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Is AirBnB Legal in Sacramento, CA?


Introduction

AirBnB, the online short-term rental platform, has been controversial in Sacramento. Some people love it and want more of it, while others hate it and want less. The debate is about whether short-term rentals (STRs), which are homes that are rented for as little as one night at a time through Airbnb or other platforms like VRBO, should be allowed in residential neighborhoods. Recently, Sacramento City Council voted on a new policy that will allow residents to rent up to two rooms for thirty days at a time with no more than four occupants present. But what exactly is the long-term rental debate all about? And how did we get here? Let's take a closer look:


The Long-Term Rental Debate.

As you may know, Sacramento has an acute housing shortage. We are a city with a population of about half-a-million people and only enough homes to house about 446,000 people. The average cost of renting an apartment in Sacramento is $1,246 per month, making it more expensive than New York City or San Francisco.

For many years now, the city has struggled to find solutions for this crisis—but one solution that has been repeatedly proposed is: evicting residents who have been living in their homes for years or decades (sometimes even as long as 30 or 40 years) so that they can be replaced by richer tenants who will pay higher rents.


The other side of this debate is that long-term rentals are a dwindling resource in Sacramento.

The other side of this debate is that long-term rentals are a dwindling resource in Sacramento. As the city grows, so do the number of people who want to live here. According to county planners, there are currently only about 6,000 units available for year-round renting in Sacramento County—a far cry from the tens of thousands needed to accommodate workers and students who want to stay in town after graduating from local universities.

Short-term rentals can be good sources of income for property owners, but they’re not a substitute for long-term rents. The city will continue seeing its population increase over time (notwithstanding the possibility of mass exodus). If it wants to keep up with demand for housing options and avoid losing residents who can’t find places within reasonable commuting distance from their workplaces or schools, then it needs more supply on which short-term renters will inevitably compete.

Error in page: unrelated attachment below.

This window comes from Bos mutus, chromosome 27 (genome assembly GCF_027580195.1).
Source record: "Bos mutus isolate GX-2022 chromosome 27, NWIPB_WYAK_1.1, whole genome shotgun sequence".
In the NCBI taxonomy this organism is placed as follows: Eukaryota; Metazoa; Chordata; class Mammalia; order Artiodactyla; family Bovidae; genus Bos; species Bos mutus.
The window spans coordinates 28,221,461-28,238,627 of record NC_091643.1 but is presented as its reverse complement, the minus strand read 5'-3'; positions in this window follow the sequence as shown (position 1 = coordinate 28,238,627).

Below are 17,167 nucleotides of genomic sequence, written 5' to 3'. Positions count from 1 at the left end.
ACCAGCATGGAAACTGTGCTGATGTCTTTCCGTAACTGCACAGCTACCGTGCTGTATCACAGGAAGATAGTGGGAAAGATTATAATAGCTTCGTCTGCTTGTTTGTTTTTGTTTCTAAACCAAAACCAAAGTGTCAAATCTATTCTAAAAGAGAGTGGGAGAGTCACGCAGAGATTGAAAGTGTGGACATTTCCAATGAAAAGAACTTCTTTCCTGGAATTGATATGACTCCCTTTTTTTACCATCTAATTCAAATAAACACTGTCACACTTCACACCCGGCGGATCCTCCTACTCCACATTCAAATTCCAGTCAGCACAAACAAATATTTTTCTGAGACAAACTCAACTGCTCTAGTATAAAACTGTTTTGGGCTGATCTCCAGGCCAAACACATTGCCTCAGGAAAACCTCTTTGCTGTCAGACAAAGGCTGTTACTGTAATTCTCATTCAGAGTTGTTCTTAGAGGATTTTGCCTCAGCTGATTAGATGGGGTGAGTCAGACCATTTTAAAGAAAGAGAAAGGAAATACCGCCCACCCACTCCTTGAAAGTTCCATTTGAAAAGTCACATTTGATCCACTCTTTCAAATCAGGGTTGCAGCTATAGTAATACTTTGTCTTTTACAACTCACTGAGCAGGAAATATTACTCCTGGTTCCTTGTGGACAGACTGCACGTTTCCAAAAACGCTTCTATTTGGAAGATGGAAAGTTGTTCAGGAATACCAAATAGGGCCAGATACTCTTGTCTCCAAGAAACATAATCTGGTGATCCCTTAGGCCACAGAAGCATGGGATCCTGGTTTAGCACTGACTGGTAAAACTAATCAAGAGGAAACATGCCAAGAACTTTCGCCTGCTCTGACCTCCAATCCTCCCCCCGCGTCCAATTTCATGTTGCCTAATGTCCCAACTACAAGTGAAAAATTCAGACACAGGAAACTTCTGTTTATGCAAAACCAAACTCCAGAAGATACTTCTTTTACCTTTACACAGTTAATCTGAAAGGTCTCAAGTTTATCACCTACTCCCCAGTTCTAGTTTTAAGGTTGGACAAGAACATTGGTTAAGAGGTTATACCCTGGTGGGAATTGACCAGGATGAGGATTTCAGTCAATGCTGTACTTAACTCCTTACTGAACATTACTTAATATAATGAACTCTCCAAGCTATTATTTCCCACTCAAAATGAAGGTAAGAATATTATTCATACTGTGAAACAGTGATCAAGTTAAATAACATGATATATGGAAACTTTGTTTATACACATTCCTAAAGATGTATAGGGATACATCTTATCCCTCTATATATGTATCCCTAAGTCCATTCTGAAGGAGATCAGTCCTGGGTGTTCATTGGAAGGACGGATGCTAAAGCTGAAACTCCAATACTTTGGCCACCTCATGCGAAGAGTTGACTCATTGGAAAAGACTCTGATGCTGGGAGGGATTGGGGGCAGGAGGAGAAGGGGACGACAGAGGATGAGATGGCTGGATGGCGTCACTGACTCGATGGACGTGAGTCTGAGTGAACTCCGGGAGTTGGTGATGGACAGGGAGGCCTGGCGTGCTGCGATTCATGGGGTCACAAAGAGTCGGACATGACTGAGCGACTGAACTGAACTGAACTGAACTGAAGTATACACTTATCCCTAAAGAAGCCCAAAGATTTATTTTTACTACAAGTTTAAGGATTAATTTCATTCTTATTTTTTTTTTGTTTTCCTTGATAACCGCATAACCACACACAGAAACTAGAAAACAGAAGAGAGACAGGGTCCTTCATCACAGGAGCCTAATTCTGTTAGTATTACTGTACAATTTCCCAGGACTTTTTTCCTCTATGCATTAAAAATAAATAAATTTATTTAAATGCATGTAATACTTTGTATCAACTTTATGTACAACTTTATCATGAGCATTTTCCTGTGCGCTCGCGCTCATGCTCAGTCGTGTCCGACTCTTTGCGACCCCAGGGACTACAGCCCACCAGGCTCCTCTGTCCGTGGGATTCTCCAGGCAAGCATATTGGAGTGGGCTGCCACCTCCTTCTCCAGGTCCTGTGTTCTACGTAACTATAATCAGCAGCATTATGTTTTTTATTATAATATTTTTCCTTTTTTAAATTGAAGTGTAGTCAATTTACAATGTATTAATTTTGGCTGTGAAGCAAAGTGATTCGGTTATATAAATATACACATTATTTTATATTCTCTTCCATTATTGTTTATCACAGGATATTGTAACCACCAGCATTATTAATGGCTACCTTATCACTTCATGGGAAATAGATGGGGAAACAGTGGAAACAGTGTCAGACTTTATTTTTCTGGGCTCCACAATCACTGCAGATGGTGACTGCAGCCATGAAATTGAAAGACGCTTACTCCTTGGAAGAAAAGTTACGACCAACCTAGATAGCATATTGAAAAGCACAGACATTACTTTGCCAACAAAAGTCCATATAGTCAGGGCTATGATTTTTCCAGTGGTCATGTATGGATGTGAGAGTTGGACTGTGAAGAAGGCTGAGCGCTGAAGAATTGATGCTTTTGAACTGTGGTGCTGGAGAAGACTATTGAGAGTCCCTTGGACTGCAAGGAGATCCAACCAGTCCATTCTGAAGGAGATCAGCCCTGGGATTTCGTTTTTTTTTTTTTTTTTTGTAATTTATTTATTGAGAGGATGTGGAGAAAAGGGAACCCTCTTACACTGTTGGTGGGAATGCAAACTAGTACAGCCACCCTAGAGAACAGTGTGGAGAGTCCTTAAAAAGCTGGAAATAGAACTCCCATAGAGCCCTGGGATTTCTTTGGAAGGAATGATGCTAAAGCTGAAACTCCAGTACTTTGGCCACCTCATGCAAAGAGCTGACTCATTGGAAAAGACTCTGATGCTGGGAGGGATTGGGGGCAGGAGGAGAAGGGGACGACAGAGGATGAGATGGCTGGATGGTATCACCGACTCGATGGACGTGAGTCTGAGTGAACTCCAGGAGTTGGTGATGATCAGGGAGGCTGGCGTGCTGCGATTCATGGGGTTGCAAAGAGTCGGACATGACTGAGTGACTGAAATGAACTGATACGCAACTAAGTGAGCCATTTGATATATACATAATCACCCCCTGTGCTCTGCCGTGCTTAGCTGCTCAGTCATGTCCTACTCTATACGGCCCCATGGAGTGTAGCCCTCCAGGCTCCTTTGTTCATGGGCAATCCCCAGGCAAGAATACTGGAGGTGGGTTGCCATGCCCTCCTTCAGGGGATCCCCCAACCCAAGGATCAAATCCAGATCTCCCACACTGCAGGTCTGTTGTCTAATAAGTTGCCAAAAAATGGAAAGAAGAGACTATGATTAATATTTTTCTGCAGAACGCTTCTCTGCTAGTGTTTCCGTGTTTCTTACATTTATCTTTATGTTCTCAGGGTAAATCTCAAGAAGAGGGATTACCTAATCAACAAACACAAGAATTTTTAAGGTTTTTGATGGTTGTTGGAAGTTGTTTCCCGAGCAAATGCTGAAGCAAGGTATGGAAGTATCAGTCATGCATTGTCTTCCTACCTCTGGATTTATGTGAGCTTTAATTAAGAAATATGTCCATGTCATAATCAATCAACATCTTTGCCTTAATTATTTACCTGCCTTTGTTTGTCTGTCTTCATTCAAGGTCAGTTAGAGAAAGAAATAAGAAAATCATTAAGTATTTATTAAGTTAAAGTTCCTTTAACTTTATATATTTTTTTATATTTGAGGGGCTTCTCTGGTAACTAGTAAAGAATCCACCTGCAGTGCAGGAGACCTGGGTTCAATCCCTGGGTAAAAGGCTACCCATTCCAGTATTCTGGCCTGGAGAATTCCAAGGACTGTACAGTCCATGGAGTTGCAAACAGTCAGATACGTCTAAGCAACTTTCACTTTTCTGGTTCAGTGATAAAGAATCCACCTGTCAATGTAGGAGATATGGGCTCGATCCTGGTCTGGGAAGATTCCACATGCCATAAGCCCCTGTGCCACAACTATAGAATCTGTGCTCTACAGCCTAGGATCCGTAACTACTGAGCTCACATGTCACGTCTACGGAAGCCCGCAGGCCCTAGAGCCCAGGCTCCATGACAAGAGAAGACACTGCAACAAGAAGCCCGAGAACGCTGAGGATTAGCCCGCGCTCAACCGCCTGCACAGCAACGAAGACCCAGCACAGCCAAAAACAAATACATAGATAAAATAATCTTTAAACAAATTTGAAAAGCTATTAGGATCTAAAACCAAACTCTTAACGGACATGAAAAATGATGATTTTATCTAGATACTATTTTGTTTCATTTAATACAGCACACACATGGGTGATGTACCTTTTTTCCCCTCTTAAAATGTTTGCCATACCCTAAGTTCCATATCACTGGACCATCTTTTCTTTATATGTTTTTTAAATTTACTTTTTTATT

What Sacramento's Doing About It.

In a move that stands to benefit everyone, the City Council has drafted a policy and will vote on it next month. According to the Sacramento Bee, the policy will allow people to rent up to two rooms for thirty days at a time, with no more than four occupants.

The hope is that this legislation will clear some of the hurdles preventing AirBnB from entering the city and make travel better for everyone in Sacramento—not just tourists!


City Council voted to draft a policy that would allow residents to rent up to two rooms for thirty days at a time, with no more than four occupants.

If you’re looking to rent out your spare room or two, stay on the right side of the law by following these guidelines:

  • Rentals are limited to 30 days in length.

  • The maximum number of occupants allowed per rental unit is four people. This includes tenants and guests.

  • Vacation rentals under 30 days are only legal if the property is owner-occupied, meaning that you live at least nine months out of the year in Sacramento, California. If you don't meet this requirement and want to rent out an entire home through Airbnb, it's best that you consider listing it as a long-term rental instead.


Timing is Everything.

While STRs are a good way to make some extra cash, it's important to be aware that the City Council is still working on an official policy. As such, it's best to understand that there may be some legal risk involved with renting out your property.

In the meantime, people who rushed to rent out their properties before the new regulations were in place are now stuck with two conflicting sets of laws: one saying they can't do it and another saying they can. If you've never been through this kind of situation before (and if not—you should read up on California real estate law), then you might wonder why this should be a concern at all.

The answer lies in timing: if you're too early or too late by even just a few days, then your actions could result in fines or even jail time!


Some owners of short-term rentals rushed to turn their investment properties into STRs before the City Council team started drafting up new legislation.

Some owners of short-term rentals rushed to turn their investment properties into STRs before the City Council team started drafting up new legislation. They weren't just trying to get ahead of the curve; they didn't want to risk losing money on their investments, either.